You don’t have to be a victim to being under your budget. With these three best spending practices, manufacturers can stay within their budgets, get ahead of the competition, and grow their companies.
Everyone, from individuals to families to large corporations, needs to have a budget.
This is especially true in manufacturing, since there are so many costs and variables to consider during production.
If you are in need of budget renovation—or restoration—then continue reading below!
Budgeting in manufacturing
What does a manufacturing budget consist of?
Budgeting in manufacturing is focused on any expenses involved in production.
It typically consists of three costs:
- Direct material
- Direct labor
- Factory overhead
Manufacturers create budgets to track the expenses associated with the production of a specific product.
For example, the production of an auto part would include these costs:
- Direct material: steel, aluminum, plastic, fiber glass
- Direct labor: technicians, painters, management, robots
- Factory overhead: electricity, gas, water, warehouse space
This is clearly not an exhaustive list of production costs—in fact, they are only small portion of the costs that manufacturers must account for when budgeting.
Other costs include the units that must be produced, benefits paid to laborers, maintenance for industrial robots, and more.
Potential for unnecessary spending
You don’t have to work in a manufacturing plant to know that spending can easily go wayward when it isn’t tracked carefully.
Even personal spending can quickly exceed income when costs such as rent, groceries, subscriptions, clothing purchases, and entertainment are left to their own devices.
Maintaining a strict budget is crucial for manufacturers to get the greatest return on their products. Otherwise, events such as unplanned downtime, equipment repairs, or hiring new warehouse personnel can significantly cut into the company’s bottom line.
3 best practices to manage a manufacturing budget
If you want to get ahead of the competition, grow your company, and increase your profit, then consider these three tips to manage spending in manufacturing.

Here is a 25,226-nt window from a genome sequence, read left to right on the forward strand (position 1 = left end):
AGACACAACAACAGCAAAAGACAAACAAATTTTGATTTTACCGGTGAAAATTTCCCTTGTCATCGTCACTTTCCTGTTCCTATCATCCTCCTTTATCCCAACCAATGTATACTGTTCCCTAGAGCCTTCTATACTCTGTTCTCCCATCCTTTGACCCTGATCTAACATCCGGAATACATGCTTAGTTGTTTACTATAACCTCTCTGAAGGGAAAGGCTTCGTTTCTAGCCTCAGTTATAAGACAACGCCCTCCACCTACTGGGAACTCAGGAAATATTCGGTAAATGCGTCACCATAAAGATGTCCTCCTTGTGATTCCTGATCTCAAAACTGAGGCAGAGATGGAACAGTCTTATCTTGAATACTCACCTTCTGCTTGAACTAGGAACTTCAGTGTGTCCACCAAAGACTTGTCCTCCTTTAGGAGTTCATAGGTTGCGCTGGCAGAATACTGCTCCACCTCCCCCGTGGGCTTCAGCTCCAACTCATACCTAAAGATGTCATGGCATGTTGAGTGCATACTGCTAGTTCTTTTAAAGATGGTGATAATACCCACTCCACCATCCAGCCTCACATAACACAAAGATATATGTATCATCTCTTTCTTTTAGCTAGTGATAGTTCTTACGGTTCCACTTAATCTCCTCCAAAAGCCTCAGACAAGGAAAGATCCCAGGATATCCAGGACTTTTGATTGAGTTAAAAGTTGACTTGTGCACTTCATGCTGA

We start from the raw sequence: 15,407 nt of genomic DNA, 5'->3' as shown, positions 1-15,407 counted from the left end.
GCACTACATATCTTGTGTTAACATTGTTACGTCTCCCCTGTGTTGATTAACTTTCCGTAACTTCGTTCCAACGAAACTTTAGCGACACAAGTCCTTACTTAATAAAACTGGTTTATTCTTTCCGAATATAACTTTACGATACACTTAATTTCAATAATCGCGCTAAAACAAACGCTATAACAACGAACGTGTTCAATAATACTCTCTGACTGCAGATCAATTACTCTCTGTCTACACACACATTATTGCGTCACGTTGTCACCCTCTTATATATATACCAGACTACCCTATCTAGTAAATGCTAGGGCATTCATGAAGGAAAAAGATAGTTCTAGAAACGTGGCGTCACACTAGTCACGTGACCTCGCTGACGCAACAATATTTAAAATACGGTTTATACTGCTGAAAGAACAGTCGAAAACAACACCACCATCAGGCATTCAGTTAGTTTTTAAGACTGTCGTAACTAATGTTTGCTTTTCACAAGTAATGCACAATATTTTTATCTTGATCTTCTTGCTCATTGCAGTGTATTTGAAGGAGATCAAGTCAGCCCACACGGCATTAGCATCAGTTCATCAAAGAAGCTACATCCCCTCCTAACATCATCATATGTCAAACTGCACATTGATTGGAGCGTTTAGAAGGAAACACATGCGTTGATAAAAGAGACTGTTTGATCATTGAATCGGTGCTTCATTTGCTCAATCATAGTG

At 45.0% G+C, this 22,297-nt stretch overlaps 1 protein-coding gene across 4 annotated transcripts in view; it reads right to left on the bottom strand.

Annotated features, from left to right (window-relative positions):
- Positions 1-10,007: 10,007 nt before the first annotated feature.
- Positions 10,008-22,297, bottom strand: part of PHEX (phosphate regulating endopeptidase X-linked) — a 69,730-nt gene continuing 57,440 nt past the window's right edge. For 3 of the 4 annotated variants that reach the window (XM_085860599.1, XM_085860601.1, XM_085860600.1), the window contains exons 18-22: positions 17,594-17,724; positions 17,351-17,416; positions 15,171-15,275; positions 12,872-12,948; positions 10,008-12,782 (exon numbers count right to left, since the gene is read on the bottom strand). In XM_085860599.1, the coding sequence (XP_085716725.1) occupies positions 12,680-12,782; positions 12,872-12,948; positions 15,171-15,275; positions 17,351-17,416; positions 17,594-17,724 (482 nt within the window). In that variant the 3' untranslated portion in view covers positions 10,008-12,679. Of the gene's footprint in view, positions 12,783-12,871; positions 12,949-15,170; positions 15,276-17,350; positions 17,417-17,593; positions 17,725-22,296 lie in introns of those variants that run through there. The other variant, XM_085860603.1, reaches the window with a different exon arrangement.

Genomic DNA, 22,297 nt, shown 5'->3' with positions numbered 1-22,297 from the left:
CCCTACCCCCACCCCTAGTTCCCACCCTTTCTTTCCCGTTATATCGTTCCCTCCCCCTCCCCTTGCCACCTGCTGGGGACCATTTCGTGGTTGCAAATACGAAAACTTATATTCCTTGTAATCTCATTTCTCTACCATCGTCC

We’ve said it before, and we’ll say it again: data is one of the most precious resources in manufacturing.
- Historical budgeting and spending data are excellent to measure your spending for this season of production. They give you a baseline as well as provide insight on where costs can be cut or where more money can be allocated.
- Additionally, you can use historical data to track increases in costs. You can calculate how much you will need to spend in materials, labor, and overhead and reserve cash flow for inevitable increases.
- Downtime, repairs, and maintenance are other important costs that can be tracked and predicted with data to prevent surprise expenses. This data can be sourced from connected equipment through IoT, allowing manufacturing to have an accurate idea of when equipment needs to be repaired or replaced.
With data, manufacturers can understand exactly where money is flowing and when irregular costs may occur.
Another important spending practice is to remain flexible. Manufacturing, like any other business, has ebbs and flows in production, labor, and overhead.
While a budget should be created for the reasons mentioned above, it should allow room for spending increases, as well as provide a plan for budgeted money that isn’t used.
Determine which costs are variable and which costs are fixed. Over the course of three years, the cost of your warehouse space may remain fixed, but electricity and labor will fluctuate. Knowing this, you can be prepared for any additional spending.
Also, being flexible with the budget provides manufacturers with room to grow. If a certain amount of budgeted spending money is left over, it can be allocated toward purchases like KUKA industrial robots or manufacturing equipment to enhance efficiency or employee training to boost productivity.
These investments will increase the company’s bottom line over time without cutting into revenue at the time of purchase since the money was already set aside for the budget.
3. Lean methodology
Finally, using lean methodology in production will help you manage spending in manufacturing. Cutting down waste in any form will naturally result in cost savings. For example, waste from overproduction or unnecessary labor can be eliminated, providing you with more room in your budget for flexible spending.
There are many forms of lean methodology, including these popular methods:
- 5S (Sort, Set in Order, Shine, Standardize, Sustain)
- Six Sigma
- TPM (Total Productive Maintenance)
- Cellular Manufacturing
- 3P (Production Preparation Process)
What they all have in common is reducing waste to a minimum to preserve materials and spending resources. The less you have to track in your budget, the easier it is to stick to it.
Research these lean methodologies and pick the best one for your company’s specific needs to start saving on waste.
Boost your bottom line with smart spending
If you aren’t already, consider using our three tips for best spending practices. You'll see considerable savings, make room in your budget for variable costs, and may even have enough leftover to invest in the growth of your company.
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